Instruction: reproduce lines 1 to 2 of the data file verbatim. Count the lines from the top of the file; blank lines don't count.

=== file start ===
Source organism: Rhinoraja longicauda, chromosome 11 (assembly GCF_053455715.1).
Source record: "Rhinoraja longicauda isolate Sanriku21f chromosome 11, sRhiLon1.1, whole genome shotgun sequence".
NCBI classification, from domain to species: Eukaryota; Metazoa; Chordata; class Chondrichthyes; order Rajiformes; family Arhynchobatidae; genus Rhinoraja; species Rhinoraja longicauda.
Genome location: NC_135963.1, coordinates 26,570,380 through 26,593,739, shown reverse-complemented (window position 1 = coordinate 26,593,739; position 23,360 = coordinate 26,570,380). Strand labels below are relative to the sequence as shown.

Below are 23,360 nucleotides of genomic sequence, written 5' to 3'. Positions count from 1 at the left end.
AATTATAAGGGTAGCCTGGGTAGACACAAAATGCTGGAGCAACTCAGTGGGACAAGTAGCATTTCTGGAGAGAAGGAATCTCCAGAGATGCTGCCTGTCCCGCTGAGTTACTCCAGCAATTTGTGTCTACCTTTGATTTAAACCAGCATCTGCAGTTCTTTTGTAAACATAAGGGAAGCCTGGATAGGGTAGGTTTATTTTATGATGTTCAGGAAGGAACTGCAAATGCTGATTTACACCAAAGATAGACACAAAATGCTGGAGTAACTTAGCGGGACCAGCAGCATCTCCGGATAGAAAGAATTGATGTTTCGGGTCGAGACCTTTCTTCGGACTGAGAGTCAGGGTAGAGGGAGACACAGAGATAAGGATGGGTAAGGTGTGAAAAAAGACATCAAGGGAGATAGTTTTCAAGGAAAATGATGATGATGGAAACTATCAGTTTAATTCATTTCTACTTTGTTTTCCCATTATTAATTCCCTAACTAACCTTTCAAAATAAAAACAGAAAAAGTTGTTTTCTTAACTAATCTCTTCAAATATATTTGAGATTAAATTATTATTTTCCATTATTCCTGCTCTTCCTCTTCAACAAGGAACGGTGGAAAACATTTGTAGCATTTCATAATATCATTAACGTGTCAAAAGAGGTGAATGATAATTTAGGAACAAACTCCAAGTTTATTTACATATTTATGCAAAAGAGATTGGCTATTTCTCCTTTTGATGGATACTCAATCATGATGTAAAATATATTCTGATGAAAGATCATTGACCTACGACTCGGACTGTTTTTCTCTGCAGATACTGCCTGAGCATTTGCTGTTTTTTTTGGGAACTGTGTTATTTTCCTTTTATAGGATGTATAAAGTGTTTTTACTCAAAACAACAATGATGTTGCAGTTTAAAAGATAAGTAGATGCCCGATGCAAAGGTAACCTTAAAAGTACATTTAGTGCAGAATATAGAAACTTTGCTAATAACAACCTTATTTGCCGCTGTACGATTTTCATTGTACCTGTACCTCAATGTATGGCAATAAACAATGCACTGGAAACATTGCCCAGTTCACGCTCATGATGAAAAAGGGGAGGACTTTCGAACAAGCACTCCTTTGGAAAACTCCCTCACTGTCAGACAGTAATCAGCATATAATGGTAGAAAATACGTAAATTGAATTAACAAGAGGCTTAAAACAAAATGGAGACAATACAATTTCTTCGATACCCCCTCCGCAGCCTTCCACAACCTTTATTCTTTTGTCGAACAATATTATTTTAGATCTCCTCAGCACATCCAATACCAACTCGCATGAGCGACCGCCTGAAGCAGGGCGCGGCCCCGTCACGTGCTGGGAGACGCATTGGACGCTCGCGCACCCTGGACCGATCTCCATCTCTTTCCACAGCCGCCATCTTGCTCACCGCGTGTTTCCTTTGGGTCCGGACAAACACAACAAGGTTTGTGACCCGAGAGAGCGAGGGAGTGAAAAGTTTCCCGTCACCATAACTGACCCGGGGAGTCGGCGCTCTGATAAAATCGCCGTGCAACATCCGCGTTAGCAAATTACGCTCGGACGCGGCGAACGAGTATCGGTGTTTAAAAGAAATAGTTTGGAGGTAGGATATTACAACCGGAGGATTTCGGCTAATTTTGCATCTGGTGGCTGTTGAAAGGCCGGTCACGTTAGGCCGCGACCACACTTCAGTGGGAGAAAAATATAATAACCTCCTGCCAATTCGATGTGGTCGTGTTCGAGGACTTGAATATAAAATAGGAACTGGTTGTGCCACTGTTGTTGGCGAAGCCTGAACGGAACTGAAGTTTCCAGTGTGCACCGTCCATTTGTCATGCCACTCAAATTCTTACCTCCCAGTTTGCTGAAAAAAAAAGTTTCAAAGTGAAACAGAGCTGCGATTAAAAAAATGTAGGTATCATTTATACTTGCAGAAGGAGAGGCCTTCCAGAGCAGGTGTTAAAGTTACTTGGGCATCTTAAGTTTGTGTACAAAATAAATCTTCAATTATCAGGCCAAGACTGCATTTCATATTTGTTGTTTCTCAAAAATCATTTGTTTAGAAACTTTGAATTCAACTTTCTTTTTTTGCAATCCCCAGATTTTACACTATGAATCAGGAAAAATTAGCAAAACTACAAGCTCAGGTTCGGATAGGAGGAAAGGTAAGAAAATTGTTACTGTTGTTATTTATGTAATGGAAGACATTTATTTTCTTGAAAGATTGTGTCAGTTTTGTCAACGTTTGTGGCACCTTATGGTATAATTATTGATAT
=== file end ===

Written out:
Source organism: Rhinoraja longicauda, chromosome 11 (assembly GCF_053455715.1).
Source record: "Rhinoraja longicauda isolate Sanriku21f chromosome 11, sRhiLon1.1, whole genome shotgun sequence".